Researchers from the U.S. Department of Energy's National Renewable Energy Laboratory and the University of Portsmouth in the UK didn't originally set out to produce a super-powered version of the bacteria. Rather, they just wanted a better understanding of how it evolved. PET started appearing in landfills only within the last 80 years, which means that I. sakaiensis must have evolved very recently.

The microbe uses an enzyme called PETase to break down the plastic it consumes. The structure of the enzyme is similar to the one used by some bacteria to digest cutin, a natural protective coating that grows on plants. As the scientists write in their study published in the journal Proceedings of the National Academy of Sciences, they hoped to get a clearer picture of how the new mechanism evolved by tweaking the enzyme in the lab.

What they got instead was a mutant enzyme that degrades plastic even faster than the naturally occurring one. The improvement isn't especially dramatic—the enzyme still takes a few days to start the digestion process—but it shows that I. sakaiensis holds even more potential than previously expected.

"What we've learned is that PETase is not yet fully optimized to degrade PET—and now that we've shown this, it's time to apply the tools of protein engineering and evolution to continue to improve it," study coauthor Gregg Beckham said in a press statement.

The planet's plastic problem is only growing worse. According to a study published in 2017, humans have produced a total of 9 billion tons of plastic in less than a century. Of that number, only 9 percent of it is recycled, 12 percent is incinerated, and 79 percent is sent to landfills. By 2050, scientists predict that we'll have created 13 billion tons of plastic waste.

When left alone, PET takes centuries to break down, but the plastic-eating microbes could be the key to ridding it from the environment in a quick and safe way. The researchers believe that PETase could be turned into super-fast enzymes that thrives in extreme temperatures where plastic softens and become easier to break down. They've already filed a patent for the first mutant version of the enzyme.

[h/t The Guardian]

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Here's What You Need to Know About That Massive Egg Recall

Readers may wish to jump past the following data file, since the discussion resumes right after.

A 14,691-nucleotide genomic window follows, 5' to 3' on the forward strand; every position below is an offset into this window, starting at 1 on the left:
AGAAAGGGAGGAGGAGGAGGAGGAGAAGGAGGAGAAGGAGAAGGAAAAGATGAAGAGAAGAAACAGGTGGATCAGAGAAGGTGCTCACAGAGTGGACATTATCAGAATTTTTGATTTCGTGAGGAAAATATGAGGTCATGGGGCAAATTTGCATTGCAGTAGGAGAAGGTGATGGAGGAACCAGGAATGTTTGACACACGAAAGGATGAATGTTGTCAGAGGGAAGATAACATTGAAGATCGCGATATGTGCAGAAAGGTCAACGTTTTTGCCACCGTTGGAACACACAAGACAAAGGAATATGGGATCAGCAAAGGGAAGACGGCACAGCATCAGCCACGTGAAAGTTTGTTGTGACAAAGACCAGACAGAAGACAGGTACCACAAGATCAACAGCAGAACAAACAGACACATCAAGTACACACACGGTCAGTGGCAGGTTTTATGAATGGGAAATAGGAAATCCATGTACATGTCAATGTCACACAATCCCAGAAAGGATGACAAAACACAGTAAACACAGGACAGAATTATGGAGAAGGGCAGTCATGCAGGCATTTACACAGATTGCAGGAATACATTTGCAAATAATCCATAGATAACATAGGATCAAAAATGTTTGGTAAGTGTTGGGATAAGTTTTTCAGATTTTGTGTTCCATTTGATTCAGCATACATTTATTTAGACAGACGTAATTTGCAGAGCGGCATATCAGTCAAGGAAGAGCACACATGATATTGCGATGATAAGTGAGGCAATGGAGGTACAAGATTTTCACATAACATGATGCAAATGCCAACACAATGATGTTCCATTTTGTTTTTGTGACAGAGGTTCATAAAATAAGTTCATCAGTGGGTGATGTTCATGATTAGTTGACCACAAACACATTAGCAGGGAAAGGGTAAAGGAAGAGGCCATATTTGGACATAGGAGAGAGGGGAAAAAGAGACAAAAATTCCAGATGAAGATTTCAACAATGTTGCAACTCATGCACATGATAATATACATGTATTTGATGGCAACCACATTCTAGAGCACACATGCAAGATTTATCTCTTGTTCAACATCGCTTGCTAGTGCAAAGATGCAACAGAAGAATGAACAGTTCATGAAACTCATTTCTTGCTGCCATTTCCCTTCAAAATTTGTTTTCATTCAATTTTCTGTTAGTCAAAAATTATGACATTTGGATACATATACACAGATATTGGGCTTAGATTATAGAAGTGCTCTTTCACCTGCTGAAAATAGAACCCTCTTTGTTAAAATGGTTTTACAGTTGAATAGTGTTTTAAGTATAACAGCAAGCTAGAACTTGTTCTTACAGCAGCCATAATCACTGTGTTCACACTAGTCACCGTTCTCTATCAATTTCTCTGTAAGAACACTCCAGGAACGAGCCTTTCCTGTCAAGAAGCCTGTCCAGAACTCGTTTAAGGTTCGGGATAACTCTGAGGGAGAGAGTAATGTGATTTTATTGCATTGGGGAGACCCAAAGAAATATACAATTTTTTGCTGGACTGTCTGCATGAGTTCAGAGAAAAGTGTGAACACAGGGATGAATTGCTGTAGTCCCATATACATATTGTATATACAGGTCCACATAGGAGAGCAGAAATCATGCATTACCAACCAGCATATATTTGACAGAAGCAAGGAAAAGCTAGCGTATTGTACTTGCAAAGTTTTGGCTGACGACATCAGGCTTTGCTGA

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It's never encouraging to hear that one of your favorite foods might give you the intestinal equivalent of a napalm bombing, but that's the current situation with some eggs. The U.S. Food and Drug Administration (FDA) announced Friday that more than 200 million eggs are voluntarily being recalled by Rose Acre Farms of Seymour, Indiana following concerns that their product may have been contaminated by Salmonella Braenderup, a volatile and potentially fatal bacteria that no one wants on their breakfast plate.

Does this mean you should throw out all the eggs in your fridge? No—but you definitely need to check and see if you purchased any that have been affected by the recall. The eggs were shipped to consumers in Colorado, Florida, New Jersey, New York, North Carolina, Pennsylvania, South Carolina, Virginia, and West Virginia.

Residents in those states should look for the brand names affected, which include County Daybreak, Crystal Farms, Coburn Farms, Sunshine Farms, Glenview, Great Value, and those sold under the Food Lion retail banner. Eggs were also distributed to Walmart stores and Waffle Houses. The plant number (P-105) will be stamped somewhere on the carton.

While the 22 illnesses reported so far appear minor compared to Rose Acre's output—they produce over 2 million eggs daily—salmonella is not to be trifled with. If you have an affected carton, you can return it to the store for a full refund or call Rose Acre at 855-215-5730.

[h/t Today]